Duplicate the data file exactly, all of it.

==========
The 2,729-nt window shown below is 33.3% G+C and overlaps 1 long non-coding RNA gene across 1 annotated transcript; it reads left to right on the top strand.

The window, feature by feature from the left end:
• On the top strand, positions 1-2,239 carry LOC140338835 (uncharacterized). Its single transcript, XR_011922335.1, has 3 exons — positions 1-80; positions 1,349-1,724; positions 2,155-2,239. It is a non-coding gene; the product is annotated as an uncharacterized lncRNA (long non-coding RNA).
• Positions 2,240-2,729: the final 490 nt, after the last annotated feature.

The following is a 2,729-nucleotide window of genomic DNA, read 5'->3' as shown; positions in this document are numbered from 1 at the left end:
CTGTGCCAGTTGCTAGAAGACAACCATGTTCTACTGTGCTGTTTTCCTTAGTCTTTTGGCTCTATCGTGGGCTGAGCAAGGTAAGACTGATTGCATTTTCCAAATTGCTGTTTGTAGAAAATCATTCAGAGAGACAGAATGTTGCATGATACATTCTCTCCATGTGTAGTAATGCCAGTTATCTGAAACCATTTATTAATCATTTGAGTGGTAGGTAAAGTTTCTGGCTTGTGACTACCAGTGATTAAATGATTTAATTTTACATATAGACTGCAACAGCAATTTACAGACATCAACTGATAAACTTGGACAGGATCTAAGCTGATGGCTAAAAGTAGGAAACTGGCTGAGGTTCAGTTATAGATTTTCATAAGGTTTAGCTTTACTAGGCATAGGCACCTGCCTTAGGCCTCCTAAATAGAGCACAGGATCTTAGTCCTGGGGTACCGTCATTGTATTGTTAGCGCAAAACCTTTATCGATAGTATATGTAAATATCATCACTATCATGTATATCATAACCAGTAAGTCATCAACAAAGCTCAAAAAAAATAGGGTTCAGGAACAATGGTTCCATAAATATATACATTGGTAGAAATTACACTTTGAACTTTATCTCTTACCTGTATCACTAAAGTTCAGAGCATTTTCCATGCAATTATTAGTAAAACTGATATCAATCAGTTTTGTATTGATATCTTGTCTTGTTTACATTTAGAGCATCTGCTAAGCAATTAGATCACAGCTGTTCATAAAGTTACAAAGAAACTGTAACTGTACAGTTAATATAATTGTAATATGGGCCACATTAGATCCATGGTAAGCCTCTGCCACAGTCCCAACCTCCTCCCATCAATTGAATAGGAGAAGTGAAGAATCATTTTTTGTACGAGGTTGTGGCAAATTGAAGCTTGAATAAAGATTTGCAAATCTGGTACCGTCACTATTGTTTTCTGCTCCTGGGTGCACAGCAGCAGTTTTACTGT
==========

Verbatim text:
The 2,729-nt window shown below is 33.3% G+C and overlaps 1 long non-coding RNA gene across 1 annotated transcript; it reads left to right on the top strand.

The window, feature by feature from the left end:
• On the top strand, positions 1-2,239 carry LOC140338835 (uncharacterized). Its single transcript, XR_011922335.1, has 3 exons — positions 1-80; positions 1,349-1,724; positions 2,155-2,239. It is a non-coding gene; the product is annotated as an uncharacterized lncRNA (long non-coding RNA).
• Positions 2,240-2,729: the final 490 nt, after the last annotated feature.

The following is a 2,729-nucleotide window of genomic DNA, read 5'->3' as shown; positions in this document are numbered from 1 at the left end:
CTGTGCCAGTTGCTAGAAGACAACCATGTTCTACTGTGCTGTTTTCCTTAGTCTTTTGGCTCTATCGTGGGCTGAGCAAGGTAAGACTGATTGCATTTTCCAAATTGCTGTTTGTAGAAAATCATTCAGAGAGACAGAATGTTGCATGATACATTCTCTCCATGTGTAGTAATGCCAGTTATCTGAAACCATTTATTAATCATTTGAGTGGTAGGTAAAGTTTCTGGCTTGTGACTACCAGTGATTAAATGATTTAATTTTACATATAGACTGCAACAGCAATTTACAGACATCAACTGATAAACTTGGACAGGATCTAAGCTGATGGCTAAAAGTAGGAAACTGGCTGAGGTTCAGTTATAGATTTTCATAAGGTTTAGCTTTACTAGGCATAGGCACCTGCCTTAGGCCTCCTAAATAGAGCACAGGATCTTAGTCCTGGGGTACCGTCATTGTATTGTTAGCGCAAAACCTTTATCGATAGTATATGTAAATATCATCACTATCATGTATATCATAACCAGTAAGTCATCAACAAAGCTCAAAAAAAATAGGGTTCAGGAACAATGGTTCCATAAATATATACATTGGTAGAAATTACACTTTGAACTTTATCTCTTACCTGTATCACTAAAGTTCAGAGCATTTTCCATGCAATTATTAGTAAAACTGATATCAATCAGTTTTGTATTGATATCTTGTCTTGTTTACATTTAGAGCATCTGCTAAGCAATTAGATCACAGCTGTTCATAAAGTTACAAAGAAACTGTAACTGTACAGTTAATATAATTGTAATATGGGCCACATTAGATCCATGGTAAGCCTCTGCCACAGTCCCAACCTCCTCCCATCAATTGAATAGGAGAAGTGAAGAATCATTTTTTGTACGAGGTTGTGGCAAATTGAAGCTTGAATAAAGATTTGCAAATCTGGTACCGTCACTATTGTTTTCTGCTCCTGGGTGCACAGCAGCAGTTTTACTGT